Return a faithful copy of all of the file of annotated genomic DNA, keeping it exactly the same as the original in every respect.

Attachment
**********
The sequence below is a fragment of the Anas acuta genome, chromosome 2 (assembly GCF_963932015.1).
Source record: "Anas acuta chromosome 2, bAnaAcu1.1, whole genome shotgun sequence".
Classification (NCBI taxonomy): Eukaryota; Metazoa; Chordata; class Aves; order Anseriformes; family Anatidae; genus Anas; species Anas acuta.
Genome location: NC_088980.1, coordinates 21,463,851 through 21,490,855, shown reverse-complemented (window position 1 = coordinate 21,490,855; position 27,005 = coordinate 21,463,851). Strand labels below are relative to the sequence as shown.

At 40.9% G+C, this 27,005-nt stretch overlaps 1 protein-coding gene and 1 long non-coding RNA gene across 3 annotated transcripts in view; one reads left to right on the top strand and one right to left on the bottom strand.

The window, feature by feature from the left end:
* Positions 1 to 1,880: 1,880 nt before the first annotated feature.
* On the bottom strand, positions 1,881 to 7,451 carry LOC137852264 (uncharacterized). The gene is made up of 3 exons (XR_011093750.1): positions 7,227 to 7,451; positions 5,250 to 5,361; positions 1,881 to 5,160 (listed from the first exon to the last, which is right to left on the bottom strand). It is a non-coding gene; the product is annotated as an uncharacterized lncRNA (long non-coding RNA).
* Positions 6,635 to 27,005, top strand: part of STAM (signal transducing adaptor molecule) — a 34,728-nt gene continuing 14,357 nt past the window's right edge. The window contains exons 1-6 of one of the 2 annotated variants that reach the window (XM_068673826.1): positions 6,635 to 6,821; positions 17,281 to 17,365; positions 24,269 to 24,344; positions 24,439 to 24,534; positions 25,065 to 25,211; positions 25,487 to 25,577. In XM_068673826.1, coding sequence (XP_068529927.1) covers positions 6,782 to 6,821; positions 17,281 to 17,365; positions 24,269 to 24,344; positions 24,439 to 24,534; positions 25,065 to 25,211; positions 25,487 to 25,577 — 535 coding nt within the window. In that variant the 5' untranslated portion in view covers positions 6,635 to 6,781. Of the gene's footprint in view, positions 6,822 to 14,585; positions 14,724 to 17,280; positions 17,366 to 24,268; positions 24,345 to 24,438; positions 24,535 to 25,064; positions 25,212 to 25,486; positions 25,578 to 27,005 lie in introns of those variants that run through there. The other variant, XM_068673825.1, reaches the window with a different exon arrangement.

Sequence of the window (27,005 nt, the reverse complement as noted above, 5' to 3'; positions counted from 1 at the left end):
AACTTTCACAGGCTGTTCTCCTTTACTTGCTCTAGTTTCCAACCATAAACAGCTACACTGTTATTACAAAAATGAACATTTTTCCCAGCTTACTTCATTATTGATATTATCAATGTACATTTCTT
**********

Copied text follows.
The sequence below is a fragment of the Anas acuta genome, chromosome 2 (assembly GCF_963932015.1).
Source record: "Anas acuta chromosome 2, bAnaAcu1.1, whole genome shotgun sequence".
Classification (NCBI taxonomy): Eukaryota; Metazoa; Chordata; class Aves; order Anseriformes; family Anatidae; genus Anas; species Anas acuta.
Genome location: NC_088980.1, coordinates 21,463,851 through 21,490,855, shown reverse-complemented (window position 1 = coordinate 21,490,855; position 27,005 = coordinate 21,463,851). Strand labels below are relative to the sequence as shown.

At 40.9% G+C, this 27,005-nt stretch overlaps 1 protein-coding gene and 1 long non-coding RNA gene across 3 annotated transcripts in view; one reads left to right on the top strand and one right to left on the bottom strand.

The window, feature by feature from the left end:
* Positions 1 to 1,880: 1,880 nt before the first annotated feature.
* On the bottom strand, positions 1,881 to 7,451 carry LOC137852264 (uncharacterized). The gene is made up of 3 exons (XR_011093750.1): positions 7,227 to 7,451; positions 5,250 to 5,361; positions 1,881 to 5,160 (listed from the first exon to the last, which is right to left on the bottom strand). It is a non-coding gene; the product is annotated as an uncharacterized lncRNA (long non-coding RNA).
* Positions 6,635 to 27,005, top strand: part of STAM (signal transducing adaptor molecule) — a 34,728-nt gene continuing 14,357 nt past the window's right edge. The window contains exons 1-6 of one of the 2 annotated variants that reach the window (XM_068673826.1): positions 6,635 to 6,821; positions 17,281 to 17,365; positions 24,269 to 24,344; positions 24,439 to 24,534; positions 25,065 to 25,211; positions 25,487 to 25,577. In XM_068673826.1, coding sequence (XP_068529927.1) covers positions 6,782 to 6,821; positions 17,281 to 17,365; positions 24,269 to 24,344; positions 24,439 to 24,534; positions 25,065 to 25,211; positions 25,487 to 25,577 — 535 coding nt within the window. In that variant the 5' untranslated portion in view covers positions 6,635 to 6,781. Of the gene's footprint in view, positions 6,822 to 14,585; positions 14,724 to 17,280; positions 17,366 to 24,268; positions 24,345 to 24,438; positions 24,535 to 25,064; positions 25,212 to 25,486; positions 25,578 to 27,005 lie in introns of those variants that run through there. The other variant, XM_068673825.1, reaches the window with a different exon arrangement.

Sequence of the window (27,005 nt, the reverse complement as noted above, 5' to 3'; positions counted from 1 at the left end):
AACTTTCACAGGCTGTTCTCCTTTACTTGCTCTAGTTTCCAACCATAAACAGCTACACTGTTATTACAAAAATGAACATTTTTCCCAGCTTACTTCATTATTGATATTATCAATGTACATTTCTT